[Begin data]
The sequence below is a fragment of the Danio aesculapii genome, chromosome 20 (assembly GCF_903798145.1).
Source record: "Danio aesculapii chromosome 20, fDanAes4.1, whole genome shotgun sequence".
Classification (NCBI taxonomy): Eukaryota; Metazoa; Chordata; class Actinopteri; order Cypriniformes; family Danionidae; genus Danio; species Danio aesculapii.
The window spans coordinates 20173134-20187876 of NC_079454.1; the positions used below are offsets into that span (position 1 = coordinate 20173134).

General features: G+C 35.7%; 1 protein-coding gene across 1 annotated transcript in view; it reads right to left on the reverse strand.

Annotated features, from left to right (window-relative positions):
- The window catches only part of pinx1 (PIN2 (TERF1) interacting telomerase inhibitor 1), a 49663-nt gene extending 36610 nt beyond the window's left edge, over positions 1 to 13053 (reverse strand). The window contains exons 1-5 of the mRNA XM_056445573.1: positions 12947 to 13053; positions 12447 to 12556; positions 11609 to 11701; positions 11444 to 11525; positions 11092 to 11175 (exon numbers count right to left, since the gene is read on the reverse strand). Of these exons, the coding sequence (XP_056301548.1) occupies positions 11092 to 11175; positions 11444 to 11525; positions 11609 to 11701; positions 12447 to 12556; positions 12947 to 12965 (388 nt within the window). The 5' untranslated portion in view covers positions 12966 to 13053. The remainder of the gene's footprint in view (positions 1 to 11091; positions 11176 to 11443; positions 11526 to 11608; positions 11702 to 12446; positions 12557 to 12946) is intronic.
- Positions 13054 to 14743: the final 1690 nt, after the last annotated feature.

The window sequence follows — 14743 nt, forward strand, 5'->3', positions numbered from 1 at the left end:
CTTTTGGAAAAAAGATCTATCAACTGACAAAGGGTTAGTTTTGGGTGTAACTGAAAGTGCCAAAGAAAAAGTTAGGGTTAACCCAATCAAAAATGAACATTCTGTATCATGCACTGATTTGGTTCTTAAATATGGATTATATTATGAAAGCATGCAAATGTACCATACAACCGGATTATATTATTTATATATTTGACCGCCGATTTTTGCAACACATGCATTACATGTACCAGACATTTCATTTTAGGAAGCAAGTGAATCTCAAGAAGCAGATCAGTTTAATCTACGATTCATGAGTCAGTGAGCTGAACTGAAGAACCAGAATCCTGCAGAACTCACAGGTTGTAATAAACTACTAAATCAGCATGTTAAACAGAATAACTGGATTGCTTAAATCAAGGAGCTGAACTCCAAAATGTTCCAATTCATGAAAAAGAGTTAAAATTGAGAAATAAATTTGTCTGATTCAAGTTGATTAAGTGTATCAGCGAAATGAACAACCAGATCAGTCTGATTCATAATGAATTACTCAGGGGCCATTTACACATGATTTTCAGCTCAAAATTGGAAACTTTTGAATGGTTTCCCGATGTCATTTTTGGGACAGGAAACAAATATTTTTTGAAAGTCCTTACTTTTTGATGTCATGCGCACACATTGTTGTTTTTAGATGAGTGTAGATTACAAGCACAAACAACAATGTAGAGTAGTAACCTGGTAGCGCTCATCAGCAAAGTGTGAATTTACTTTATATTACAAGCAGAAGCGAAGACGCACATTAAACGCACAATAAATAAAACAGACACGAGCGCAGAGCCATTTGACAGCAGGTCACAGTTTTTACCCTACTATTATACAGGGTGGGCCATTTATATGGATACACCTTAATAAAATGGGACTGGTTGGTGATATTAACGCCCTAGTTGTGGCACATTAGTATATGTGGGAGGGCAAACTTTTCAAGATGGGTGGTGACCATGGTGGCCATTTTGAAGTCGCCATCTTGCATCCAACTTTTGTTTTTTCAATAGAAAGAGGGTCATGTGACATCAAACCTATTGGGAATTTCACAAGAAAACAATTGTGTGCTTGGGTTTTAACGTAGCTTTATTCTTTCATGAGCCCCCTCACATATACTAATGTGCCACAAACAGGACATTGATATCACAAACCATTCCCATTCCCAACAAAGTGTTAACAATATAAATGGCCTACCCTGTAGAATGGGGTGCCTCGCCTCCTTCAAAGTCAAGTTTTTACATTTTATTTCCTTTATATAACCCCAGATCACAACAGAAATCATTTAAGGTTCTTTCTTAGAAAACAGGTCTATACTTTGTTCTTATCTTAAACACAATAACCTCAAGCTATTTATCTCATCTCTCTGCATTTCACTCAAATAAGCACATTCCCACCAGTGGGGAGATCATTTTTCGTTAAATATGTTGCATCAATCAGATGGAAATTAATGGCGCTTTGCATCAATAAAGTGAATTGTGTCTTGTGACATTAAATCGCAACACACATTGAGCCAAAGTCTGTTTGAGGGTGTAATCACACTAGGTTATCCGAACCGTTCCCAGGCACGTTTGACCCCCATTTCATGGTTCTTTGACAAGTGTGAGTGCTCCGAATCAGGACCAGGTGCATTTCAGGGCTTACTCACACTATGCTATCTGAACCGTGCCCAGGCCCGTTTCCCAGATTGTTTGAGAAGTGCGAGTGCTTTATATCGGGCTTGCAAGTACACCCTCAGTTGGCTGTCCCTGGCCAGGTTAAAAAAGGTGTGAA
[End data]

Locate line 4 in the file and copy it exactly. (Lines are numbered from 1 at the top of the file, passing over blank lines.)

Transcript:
The window spans coordinates 20173134-20187876 of NC_079454.1; the positions used below are offsets into that span (position 1 = coordinate 20173134).